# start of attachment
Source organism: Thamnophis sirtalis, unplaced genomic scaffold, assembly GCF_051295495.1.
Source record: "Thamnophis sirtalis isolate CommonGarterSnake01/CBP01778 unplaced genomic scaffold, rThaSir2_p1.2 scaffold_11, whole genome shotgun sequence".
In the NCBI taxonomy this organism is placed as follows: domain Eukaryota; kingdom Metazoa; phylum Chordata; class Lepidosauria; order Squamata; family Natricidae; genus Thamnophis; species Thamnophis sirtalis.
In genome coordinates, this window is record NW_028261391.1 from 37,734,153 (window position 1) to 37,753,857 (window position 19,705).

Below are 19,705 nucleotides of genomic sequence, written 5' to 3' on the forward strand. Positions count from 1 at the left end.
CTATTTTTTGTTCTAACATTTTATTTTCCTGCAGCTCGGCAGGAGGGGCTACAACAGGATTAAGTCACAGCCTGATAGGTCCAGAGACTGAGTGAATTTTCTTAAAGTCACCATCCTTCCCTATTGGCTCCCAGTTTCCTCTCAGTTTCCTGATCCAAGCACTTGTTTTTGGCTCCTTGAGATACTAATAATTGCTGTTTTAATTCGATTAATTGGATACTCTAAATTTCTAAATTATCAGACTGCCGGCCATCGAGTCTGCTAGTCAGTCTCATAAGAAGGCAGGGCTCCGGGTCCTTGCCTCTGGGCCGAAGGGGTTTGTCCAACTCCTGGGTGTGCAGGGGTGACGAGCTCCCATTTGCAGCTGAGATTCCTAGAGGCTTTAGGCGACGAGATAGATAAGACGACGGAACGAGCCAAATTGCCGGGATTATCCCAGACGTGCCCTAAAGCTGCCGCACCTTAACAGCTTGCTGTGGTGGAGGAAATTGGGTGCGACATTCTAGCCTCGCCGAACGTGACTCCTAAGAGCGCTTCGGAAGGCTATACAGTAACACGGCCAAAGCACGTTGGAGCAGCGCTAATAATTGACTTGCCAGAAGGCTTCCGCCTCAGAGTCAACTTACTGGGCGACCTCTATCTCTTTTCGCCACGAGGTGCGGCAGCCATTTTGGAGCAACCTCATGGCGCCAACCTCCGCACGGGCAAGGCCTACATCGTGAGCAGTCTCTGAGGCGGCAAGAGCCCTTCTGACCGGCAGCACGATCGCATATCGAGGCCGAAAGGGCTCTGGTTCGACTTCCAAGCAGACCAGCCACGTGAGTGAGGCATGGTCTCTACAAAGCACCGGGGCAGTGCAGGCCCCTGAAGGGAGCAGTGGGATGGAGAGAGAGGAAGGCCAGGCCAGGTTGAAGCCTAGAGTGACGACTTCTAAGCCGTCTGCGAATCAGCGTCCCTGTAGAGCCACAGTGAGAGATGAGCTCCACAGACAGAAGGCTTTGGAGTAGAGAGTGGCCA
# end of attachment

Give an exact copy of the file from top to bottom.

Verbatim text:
Source organism: Thamnophis sirtalis, unplaced genomic scaffold, assembly GCF_051295495.1.
Source record: "Thamnophis sirtalis isolate CommonGarterSnake01/CBP01778 unplaced genomic scaffold, rThaSir2_p1.2 scaffold_11, whole genome shotgun sequence".
In the NCBI taxonomy this organism is placed as follows: domain Eukaryota; kingdom Metazoa; phylum Chordata; class Lepidosauria; order Squamata; family Natricidae; genus Thamnophis; species Thamnophis sirtalis.
In genome coordinates, this window is record NW_028261391.1 from 37,734,153 (window position 1) to 37,753,857 (window position 19,705).

Below are 19,705 nucleotides of genomic sequence, written 5' to 3' on the forward strand. Positions count from 1 at the left end.
CTATTTTTTGTTCTAACATTTTATTTTCCTGCAGCTCGGCAGGAGGGGCTACAACAGGATTAAGTCACAGCCTGATAGGTCCAGAGACTGAGTGAATTTTCTTAAAGTCACCATCCTTCCCTATTGGCTCCCAGTTTCCTCTCAGTTTCCTGATCCAAGCACTTGTTTTTGGCTCCTTGAGATACTAATAATTGCTGTTTTAATTCGATTAATTGGATACTCTAAATTTCTAAATTATCAGACTGCCGGCCATCGAGTCTGCTAGTCAGTCTCATAAGAAGGCAGGGCTCCGGGTCCTTGCCTCTGGGCCGAAGGGGTTTGTCCAACTCCTGGGTGTGCAGGGGTGACGAGCTCCCATTTGCAGCTGAGATTCCTAGAGGCTTTAGGCGACGAGATAGATAAGACGACGGAACGAGCCAAATTGCCGGGATTATCCCAGACGTGCCCTAAAGCTGCCGCACCTTAACAGCTTGCTGTGGTGGAGGAAATTGGGTGCGACATTCTAGCCTCGCCGAACGTGACTCCTAAGAGCGCTTCGGAAGGCTATACAGTAACACGGCCAAAGCACGTTGGAGCAGCGCTAATAATTGACTTGCCAGAAGGCTTCCGCCTCAGAGTCAACTTACTGGGCGACCTCTATCTCTTTTCGCCACGAGGTGCGGCAGCCATTTTGGAGCAACCTCATGGCGCCAACCTCCGCACGGGCAAGGCCTACATCGTGAGCAGTCTCTGAGGCGGCAAGAGCCCTTCTGACCGGCAGCACGATCGCATATCGAGGCCGAAAGGGCTCTGGTTCGACTTCCAAGCAGACCAGCCACGTGAGTGAGGCATGGTCTCTACAAAGCACCGGGGCAGTGCAGGCCCCTGAAGGGAGCAGTGGGATGGAGAGAGAGGAAGGCCAGGCCAGGTTGAAGCCTAGAGTGACGACTTCTAAGCCGTCTGCGAATCAGCGTCCCTGTAGAGCCACAGTGAGAGATGAGCTCCACAGACAGAAGGCTTTGGAGTAGAGAGTGGCCA